Laurell K. Hamilton uses biraciality as a spring board to toy with color and brownness when in reality there are no main characters who are people of color. Everything and everyone is seamlessly and technically white. Everybody is white, even Anita, at the very least physically. And I think its because LKH knows that a person, particularly a woman, who is truly ethnically brown, or dare I say, Black even, would stick out like a sore thumb with all those pretty, pale, white Europeans that she’s crowded this story with.

Ever more real,

Ms. Queenly

Polyamory in Anita Blake–*thumbs up*

The polyamourous relationships in the Anita Blake Vampire Hunter series is actually, in my opinion, is one of the positive aspects.

In the interest of preserving certain heterosexist ideas about coupling, polyamorous relationships (not necessarily polygamy) are often presented in the light of being impossible or merely for the benefit and gratification of one or more persons in particular, in this case, the male(s) involved.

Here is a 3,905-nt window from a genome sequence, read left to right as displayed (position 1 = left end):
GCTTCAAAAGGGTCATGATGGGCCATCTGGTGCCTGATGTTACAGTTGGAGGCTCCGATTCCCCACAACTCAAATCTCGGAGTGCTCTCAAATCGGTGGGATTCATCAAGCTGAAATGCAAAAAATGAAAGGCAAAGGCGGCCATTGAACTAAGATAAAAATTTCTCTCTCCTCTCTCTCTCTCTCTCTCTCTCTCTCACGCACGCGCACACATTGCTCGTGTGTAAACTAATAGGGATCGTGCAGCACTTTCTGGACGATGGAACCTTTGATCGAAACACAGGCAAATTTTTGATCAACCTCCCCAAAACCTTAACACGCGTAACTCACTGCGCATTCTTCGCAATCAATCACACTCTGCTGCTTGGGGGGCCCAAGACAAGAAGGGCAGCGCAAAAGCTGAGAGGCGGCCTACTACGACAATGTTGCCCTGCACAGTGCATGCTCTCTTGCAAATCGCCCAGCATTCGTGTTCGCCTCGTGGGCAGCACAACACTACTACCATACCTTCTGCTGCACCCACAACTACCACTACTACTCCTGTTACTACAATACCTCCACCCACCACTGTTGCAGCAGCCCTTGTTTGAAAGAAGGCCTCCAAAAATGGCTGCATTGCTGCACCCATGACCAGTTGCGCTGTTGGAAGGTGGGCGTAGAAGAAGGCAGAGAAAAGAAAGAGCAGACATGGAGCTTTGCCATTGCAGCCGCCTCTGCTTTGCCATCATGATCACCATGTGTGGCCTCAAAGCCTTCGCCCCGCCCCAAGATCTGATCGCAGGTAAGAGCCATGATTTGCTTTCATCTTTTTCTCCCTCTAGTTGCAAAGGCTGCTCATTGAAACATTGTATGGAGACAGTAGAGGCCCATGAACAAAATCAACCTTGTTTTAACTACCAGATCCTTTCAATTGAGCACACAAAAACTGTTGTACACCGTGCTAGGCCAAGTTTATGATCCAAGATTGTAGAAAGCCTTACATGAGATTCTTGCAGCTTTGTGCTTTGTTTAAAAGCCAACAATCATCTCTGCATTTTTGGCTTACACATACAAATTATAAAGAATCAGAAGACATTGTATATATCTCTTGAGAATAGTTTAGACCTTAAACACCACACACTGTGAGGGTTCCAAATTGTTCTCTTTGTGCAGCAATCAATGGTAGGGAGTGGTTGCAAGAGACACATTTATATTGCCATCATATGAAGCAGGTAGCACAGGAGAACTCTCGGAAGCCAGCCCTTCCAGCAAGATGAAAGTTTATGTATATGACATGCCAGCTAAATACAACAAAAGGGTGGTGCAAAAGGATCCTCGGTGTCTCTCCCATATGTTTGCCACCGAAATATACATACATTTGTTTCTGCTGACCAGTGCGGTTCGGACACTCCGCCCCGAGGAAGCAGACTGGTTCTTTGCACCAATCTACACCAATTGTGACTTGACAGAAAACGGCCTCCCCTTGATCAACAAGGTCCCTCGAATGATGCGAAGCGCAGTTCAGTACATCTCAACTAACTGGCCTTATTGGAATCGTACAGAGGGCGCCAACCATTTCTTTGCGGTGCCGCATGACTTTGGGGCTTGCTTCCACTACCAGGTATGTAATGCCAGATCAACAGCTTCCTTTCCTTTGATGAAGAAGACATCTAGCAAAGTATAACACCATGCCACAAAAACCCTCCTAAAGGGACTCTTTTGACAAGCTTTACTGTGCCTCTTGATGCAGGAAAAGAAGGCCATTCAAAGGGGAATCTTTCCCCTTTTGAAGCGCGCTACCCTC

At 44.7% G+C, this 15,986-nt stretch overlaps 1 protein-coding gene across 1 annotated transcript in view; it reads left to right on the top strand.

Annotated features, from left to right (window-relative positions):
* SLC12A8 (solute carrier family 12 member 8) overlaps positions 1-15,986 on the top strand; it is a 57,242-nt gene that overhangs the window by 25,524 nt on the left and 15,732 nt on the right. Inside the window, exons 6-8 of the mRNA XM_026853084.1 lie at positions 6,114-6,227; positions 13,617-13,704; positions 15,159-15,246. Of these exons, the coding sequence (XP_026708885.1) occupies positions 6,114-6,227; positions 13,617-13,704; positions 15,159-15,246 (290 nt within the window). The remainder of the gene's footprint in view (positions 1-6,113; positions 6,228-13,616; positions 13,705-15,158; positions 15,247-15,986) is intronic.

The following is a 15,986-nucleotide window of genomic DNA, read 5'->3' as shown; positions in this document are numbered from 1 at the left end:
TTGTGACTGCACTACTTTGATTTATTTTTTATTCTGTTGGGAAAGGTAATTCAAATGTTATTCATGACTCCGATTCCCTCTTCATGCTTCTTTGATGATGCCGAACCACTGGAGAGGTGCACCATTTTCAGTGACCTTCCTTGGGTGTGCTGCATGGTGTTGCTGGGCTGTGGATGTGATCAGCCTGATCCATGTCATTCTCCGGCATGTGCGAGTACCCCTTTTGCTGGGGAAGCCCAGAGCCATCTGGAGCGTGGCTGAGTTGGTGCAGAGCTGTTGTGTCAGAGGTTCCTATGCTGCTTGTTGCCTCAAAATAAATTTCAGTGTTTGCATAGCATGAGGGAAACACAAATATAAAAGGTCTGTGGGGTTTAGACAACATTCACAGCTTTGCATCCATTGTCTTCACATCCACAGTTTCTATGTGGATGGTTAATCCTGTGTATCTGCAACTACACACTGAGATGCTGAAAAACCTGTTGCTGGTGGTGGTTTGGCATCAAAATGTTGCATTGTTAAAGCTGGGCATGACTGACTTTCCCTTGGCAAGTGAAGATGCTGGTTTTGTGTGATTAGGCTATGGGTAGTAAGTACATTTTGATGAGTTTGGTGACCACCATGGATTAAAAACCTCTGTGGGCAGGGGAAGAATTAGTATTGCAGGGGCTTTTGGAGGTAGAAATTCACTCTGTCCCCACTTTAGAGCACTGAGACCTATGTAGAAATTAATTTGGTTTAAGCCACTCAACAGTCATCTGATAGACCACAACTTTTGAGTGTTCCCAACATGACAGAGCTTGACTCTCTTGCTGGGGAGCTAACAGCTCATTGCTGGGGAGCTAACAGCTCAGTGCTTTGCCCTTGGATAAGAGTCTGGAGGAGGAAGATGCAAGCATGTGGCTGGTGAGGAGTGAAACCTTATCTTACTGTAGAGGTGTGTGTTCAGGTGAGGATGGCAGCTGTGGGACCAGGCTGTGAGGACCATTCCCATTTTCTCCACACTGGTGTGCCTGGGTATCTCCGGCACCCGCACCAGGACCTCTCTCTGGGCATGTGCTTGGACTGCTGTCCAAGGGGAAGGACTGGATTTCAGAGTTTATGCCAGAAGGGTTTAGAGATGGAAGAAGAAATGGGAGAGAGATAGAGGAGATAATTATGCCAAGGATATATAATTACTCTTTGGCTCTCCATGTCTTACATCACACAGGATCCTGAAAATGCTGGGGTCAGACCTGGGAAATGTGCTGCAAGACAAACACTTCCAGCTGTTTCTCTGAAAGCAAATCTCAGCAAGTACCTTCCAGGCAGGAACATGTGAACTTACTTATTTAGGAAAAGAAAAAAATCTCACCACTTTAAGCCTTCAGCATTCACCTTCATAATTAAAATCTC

As each man for the most part is willing to make Anita the center of his romantic attentions, I don’t see anything wrong with Anita’s situation. As a matter of fact, I think there’s something beautiful in the way Anita and her lovers love each other for the most part. What I find I have a problem with though is the ones who pop in and out like Jason although he’s clearly labeled ‘friend’ for a reason and serves his purpose I suppose; furthermore, I deplore Anita’s treatment of characters like Requiem (and her homophobia). People often say you can’t love more than one person at a time and I would  disagree that only one person can exist in our hearts at a time. I must admit my bias though: images of a woman in a polyamorous relationship sit better with me than a man surrounded by women (especially with a ton of kids in the background).